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Abstract: Poster Presentations |

COMPARISON OF FLOCKED SWABS TO NASOPHARYNGEAL ASPIRATES FOR RECOVERY OF RESPIRATORY VIRUSES COST AND CARBON FOOTPRINT FREE TO VIEW

Gaurav Sangwan; Joan Barenfanger, MD; Joseph Henkle, MD; Julie Zimmerman; Steven Verhulst; Cheryl Drake; Jerry Lawhorn
Author and Funding Information

Southern Illinois University, Springfield, IL


Chest


Chest. 2009;136(4_MeetingAbstracts):39S-c-40S. doi:10.1378/chest.136.4_MeetingAbstracts.39S-c
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Abstract

PURPOSE:  Nasopharyngeal (NP) aspirates are considered more sensitive to detect viruses than traditional swabbing of the nasopharynx but they are more difficult to collect. Comparison of two methods of collection, one utilizing a new type of swab (flocked swab) to collect NP secretions and the other using the current standard, NP aspiration. Study included comparison of detection of viruses by immunochromatographic assays, direct fluorescent antibody tests (DFA), and R-Mix cell culture and to assess cost and carbon footprint of the two methods.

METHODS:  Dual samples were obtained from patients. The first sample (the NP swab) was taken from one nostril; the aspirate taken from the other nostril.

RESULTS:  Considering all test methods on 106 samples, 67 positive results were detected by swab; 60 were detected by aspirate (p = 0.0455). For immunoassays for RSV, 25 were detected by swab; 21 by aspirate; for immunoassays for Influenza A/B, 10 were detected by swab; 4 by aspirate (p = 0.0039 for the combined immunoassays). For DFA, 8 were detected by swab; 7 by aspirate (p = 0.3173). For culture, 24 were detected by swab; 28 by aspirate (p = 0.1025). On a 1–4 scale, average estimation of epithelial cells retrieved with swabs was 3.6; for aspirates, it was 3.0. Cost of equipment/time for the swab method was 58% lower than aspiration. Healthcare personnel preferred swab collection. Carbon footprint of swabs was < 5% than that of aspirates.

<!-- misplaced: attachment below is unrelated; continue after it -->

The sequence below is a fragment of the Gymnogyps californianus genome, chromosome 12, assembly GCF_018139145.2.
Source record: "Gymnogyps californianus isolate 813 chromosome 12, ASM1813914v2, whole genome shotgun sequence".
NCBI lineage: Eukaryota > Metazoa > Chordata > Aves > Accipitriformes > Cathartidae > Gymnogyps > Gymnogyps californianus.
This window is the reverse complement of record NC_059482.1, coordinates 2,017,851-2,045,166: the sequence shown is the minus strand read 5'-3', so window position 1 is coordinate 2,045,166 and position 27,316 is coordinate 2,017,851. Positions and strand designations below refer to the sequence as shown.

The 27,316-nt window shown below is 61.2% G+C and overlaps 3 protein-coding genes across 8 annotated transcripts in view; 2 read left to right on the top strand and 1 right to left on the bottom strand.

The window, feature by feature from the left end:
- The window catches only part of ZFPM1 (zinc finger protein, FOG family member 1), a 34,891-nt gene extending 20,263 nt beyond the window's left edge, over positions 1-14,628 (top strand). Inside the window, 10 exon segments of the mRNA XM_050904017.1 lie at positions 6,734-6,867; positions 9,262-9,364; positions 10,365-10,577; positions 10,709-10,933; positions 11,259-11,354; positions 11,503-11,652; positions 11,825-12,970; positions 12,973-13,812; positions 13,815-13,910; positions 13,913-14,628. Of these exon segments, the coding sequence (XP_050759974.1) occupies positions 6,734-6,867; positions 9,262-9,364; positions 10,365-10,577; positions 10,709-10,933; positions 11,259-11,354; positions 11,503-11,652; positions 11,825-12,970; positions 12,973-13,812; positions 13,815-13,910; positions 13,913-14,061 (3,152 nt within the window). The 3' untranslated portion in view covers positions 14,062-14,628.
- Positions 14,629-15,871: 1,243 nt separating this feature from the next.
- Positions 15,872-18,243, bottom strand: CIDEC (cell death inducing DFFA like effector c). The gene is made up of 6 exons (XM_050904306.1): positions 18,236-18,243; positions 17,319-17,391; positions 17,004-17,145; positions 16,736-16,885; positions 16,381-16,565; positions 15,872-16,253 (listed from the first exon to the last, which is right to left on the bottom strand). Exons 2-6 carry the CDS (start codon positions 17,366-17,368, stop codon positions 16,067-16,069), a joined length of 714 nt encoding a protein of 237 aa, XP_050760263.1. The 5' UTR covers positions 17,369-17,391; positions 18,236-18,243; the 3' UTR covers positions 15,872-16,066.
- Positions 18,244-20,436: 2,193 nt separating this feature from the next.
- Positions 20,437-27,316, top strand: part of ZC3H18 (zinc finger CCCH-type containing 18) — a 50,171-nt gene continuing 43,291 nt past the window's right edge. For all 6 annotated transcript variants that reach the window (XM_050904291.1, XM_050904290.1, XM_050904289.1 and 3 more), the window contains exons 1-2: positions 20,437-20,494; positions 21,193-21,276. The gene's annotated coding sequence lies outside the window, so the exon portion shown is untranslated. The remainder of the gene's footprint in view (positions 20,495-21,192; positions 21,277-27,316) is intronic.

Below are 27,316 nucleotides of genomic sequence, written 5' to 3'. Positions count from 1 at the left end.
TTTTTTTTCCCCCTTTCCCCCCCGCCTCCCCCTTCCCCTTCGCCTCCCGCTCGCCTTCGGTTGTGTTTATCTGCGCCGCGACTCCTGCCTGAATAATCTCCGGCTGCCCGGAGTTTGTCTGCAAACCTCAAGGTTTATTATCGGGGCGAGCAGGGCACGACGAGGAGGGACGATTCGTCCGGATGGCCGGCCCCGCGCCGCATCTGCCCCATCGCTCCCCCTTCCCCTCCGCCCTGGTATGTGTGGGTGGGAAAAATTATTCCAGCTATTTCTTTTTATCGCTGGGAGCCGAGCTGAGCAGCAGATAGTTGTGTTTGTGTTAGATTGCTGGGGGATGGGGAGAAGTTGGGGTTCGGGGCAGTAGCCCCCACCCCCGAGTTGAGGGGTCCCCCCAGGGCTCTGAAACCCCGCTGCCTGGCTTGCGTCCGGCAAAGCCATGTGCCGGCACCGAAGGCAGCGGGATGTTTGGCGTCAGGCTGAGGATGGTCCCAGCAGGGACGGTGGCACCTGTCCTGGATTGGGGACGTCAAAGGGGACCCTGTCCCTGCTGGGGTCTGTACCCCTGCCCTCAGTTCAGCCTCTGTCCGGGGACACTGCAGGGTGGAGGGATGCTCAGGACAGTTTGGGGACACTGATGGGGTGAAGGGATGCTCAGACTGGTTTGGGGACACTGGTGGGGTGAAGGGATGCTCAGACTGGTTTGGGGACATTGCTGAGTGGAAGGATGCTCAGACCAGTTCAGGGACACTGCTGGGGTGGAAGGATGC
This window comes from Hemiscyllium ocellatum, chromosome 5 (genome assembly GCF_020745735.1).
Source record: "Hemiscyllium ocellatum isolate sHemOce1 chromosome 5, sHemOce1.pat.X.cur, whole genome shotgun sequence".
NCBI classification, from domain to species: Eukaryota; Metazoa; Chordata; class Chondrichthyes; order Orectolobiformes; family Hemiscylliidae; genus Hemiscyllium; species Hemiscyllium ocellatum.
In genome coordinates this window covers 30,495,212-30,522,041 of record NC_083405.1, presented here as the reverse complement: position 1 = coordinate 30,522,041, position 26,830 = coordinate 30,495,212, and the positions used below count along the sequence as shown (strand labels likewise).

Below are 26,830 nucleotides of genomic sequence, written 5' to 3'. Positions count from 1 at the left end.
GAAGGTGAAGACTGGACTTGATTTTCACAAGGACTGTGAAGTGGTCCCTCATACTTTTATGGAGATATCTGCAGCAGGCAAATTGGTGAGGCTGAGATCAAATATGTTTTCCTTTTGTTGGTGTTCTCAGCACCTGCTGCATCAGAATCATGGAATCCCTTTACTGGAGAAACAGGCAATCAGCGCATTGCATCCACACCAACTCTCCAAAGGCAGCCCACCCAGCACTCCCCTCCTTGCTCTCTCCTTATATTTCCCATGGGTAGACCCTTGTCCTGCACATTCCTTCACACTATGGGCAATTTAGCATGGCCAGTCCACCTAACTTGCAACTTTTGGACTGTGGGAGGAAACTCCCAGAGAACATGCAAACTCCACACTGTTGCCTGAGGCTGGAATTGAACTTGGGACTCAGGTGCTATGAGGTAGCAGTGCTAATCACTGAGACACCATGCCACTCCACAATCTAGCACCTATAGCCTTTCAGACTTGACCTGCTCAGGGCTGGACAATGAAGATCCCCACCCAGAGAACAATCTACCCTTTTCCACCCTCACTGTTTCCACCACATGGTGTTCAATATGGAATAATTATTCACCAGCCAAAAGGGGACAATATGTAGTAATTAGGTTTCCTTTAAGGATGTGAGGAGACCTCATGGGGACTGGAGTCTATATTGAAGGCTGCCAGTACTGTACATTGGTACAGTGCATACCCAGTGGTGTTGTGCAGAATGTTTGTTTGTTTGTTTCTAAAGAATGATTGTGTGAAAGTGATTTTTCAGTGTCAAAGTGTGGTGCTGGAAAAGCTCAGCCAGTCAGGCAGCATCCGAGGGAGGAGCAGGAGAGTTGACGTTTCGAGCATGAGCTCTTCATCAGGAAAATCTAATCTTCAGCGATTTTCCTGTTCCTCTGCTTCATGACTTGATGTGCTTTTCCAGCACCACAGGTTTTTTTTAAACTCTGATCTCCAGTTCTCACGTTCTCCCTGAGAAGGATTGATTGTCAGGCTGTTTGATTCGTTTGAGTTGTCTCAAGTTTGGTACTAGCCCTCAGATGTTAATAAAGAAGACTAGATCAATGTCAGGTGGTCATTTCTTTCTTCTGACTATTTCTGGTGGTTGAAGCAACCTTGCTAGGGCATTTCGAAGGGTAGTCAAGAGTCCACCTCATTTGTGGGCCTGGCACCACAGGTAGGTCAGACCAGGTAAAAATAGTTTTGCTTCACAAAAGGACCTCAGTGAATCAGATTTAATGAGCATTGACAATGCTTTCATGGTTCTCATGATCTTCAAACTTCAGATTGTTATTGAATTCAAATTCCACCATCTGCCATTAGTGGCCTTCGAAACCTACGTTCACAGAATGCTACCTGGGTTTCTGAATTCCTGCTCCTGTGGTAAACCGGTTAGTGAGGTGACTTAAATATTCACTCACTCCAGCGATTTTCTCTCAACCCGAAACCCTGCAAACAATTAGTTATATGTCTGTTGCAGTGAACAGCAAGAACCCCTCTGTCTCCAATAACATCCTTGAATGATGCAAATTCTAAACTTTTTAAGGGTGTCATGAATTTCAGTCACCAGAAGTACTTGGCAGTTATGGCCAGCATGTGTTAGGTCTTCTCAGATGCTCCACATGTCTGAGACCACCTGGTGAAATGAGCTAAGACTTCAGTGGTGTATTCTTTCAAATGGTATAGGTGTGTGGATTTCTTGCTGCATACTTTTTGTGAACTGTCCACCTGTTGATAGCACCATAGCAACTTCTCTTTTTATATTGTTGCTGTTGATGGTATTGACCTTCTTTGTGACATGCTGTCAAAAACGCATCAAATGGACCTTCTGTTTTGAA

CONCLUSION:  Flocked swabs a) are statistically significantly superior for overall viral detection, b) recovered more epithelial cells, c) are preferred by healthcare workers, d) cost 58% less and e) are significantly better environmentally than NP aspiration.

CLINICAL IMPLICATIONS:  Samples collected by NP flocked swabs had a statistically higher rate of positive results for respiratory viruses for the viral tests performed than did samples collected by NP aspiration.Flocked swabs may be a better alternative than NP aspiration.

DISCLOSURE:  Gaurav Sangwan, Other This study was funded in part by Copan Diagnostics and Diagnostic Hybrids, Inc; No Product/Research Disclosure Information

Tuesday, November 3, 2009

12:45 PM - 2:00 PM


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